Human Rights activists have called on the UK government to make 2019 the year they extend equal marriage rights to the people of Northern Ireland. Despite a majority of MLAs voting to pass equal marriage in 2015, the DUP used a petition of concern to block the vote.
In an interview with the Belfast Telegraph, one of those activists, Stephen Doonan, spoke about his frustration over the lack of equal marriage rights. “Too much time has been lost for same-sex couples who wish to get married here. We are either equal citizens in the United Kingdom or we are not, and currently we are not. I have been part of the campaign for marriage equality since 2011 and every year we have hoped this will be the year it happens, but it never has. I think it is time the Westminster Government took action.”
Amnesty International have said the continuing deadlock in Stormont has meant human rights have been trapped in “political limbo”. Their Northern Ireland Programme Director, Patrick Corrigan, stated “For two years the people of Northern Ireland have had their rights trapped in political limbo as the Stormont crisis continues. The absence of a sitting Assembly has blocked advancement on key human rights issues, leaving Northern Ireland far behind the rest of the UK.”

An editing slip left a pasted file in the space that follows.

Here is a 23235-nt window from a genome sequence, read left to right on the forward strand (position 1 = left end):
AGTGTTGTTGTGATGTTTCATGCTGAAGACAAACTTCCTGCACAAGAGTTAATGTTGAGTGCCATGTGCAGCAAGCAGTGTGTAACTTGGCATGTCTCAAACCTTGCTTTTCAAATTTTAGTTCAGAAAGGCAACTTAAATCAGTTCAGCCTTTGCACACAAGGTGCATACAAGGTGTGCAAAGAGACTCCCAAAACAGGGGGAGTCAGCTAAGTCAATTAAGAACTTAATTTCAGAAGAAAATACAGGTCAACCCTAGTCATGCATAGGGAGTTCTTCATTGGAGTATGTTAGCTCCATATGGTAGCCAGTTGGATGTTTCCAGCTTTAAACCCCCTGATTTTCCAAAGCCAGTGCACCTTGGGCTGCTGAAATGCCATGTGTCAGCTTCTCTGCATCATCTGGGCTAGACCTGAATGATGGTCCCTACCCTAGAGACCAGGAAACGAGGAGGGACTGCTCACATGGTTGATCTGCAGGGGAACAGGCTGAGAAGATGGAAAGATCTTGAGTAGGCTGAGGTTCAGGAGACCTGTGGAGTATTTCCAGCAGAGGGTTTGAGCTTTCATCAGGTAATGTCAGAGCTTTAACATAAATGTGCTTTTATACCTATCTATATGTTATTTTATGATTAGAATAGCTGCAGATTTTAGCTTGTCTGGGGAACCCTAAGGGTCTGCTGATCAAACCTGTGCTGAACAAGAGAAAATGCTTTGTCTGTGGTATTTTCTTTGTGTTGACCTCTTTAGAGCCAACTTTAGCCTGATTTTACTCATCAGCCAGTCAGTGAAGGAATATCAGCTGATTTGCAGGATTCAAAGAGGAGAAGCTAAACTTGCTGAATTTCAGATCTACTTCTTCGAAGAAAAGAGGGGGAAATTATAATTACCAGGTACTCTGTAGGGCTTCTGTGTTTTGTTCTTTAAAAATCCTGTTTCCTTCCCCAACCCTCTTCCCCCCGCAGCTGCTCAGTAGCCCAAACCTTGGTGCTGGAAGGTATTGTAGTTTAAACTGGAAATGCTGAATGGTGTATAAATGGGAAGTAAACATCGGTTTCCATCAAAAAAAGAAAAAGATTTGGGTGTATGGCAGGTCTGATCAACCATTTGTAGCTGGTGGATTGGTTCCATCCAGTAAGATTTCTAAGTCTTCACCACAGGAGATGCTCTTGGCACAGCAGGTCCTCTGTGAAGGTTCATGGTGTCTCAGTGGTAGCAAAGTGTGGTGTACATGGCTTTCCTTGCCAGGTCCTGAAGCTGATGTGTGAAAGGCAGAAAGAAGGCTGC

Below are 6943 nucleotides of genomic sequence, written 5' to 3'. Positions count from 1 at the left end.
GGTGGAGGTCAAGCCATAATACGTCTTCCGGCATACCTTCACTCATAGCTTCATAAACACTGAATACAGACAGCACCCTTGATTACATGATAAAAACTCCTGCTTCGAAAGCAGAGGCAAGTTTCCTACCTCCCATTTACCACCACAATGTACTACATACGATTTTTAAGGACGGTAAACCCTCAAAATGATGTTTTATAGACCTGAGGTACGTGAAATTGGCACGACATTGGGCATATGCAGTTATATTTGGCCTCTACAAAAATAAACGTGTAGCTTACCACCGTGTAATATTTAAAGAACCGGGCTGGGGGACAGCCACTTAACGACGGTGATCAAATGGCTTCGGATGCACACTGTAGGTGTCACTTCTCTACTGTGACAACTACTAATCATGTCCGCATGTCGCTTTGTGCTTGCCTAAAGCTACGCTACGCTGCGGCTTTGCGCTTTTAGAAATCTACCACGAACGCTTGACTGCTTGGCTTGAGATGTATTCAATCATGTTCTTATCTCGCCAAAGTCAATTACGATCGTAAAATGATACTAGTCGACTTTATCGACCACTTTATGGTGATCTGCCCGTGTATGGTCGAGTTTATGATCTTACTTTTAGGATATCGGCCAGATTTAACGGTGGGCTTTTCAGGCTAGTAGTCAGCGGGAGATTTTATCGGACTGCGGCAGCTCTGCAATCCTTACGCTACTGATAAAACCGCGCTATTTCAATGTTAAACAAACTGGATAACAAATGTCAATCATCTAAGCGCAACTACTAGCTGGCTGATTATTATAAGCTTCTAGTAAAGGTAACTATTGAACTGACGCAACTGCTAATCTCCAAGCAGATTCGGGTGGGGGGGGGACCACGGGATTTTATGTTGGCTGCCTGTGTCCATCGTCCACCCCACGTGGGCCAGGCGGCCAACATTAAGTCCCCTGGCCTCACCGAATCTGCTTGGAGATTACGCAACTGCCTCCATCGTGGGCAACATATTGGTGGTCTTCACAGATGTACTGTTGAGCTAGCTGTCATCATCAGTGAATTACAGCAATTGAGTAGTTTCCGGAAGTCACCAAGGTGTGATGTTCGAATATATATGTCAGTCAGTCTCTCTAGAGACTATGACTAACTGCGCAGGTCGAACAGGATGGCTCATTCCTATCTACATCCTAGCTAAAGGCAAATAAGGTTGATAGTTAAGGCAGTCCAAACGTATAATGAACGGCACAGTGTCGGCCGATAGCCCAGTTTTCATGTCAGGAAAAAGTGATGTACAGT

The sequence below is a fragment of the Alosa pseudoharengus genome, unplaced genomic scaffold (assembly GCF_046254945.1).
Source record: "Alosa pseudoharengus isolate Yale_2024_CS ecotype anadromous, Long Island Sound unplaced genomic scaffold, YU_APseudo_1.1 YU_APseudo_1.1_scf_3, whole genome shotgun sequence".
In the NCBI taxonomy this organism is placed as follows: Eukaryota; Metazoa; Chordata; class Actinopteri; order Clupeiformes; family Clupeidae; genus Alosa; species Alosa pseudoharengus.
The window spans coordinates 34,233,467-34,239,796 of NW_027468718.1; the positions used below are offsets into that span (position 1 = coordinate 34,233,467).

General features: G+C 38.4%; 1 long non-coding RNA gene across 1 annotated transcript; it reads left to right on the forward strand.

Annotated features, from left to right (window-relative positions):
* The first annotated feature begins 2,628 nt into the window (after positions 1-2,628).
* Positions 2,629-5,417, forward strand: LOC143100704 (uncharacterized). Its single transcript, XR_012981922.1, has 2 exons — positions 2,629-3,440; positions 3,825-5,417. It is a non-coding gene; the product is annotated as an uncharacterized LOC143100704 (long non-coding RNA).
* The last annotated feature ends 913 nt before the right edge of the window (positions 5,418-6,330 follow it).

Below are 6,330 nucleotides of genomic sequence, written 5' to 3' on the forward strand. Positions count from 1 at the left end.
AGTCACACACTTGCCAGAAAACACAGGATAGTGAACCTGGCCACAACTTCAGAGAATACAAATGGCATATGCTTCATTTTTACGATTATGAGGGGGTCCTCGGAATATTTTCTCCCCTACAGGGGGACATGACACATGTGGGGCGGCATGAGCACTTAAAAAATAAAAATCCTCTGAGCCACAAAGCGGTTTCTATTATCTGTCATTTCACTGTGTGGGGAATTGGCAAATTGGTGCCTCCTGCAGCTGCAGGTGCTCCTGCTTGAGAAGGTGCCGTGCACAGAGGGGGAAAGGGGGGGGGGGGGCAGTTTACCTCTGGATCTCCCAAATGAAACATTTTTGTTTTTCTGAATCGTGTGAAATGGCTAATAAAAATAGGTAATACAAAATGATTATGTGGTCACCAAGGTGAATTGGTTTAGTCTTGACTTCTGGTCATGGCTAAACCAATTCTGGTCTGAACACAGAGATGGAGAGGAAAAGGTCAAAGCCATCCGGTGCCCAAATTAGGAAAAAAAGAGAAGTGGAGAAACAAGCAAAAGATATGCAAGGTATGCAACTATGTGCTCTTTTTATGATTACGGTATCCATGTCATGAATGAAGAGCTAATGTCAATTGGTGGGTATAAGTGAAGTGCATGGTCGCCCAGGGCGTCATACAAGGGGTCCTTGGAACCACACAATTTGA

Corrigan continued: “In Northern Ireland, same-sex couples still cannot legally marry, and women are subject to some of the most draconian and outdated abortion laws in the world. The UK Government has the power and authority to legislate for change on these urgent human rights issues and cannot keep blaming the Stormont deadlock for inaction. Two years is already far too long. Our rights cannot be sacrificed any longer.”
He also stated: “In 2019 we will build on existing support across parties in both the House of Commons and House of Lords and we will be asking the Government to stop turning their backs on LGBT+ people.”
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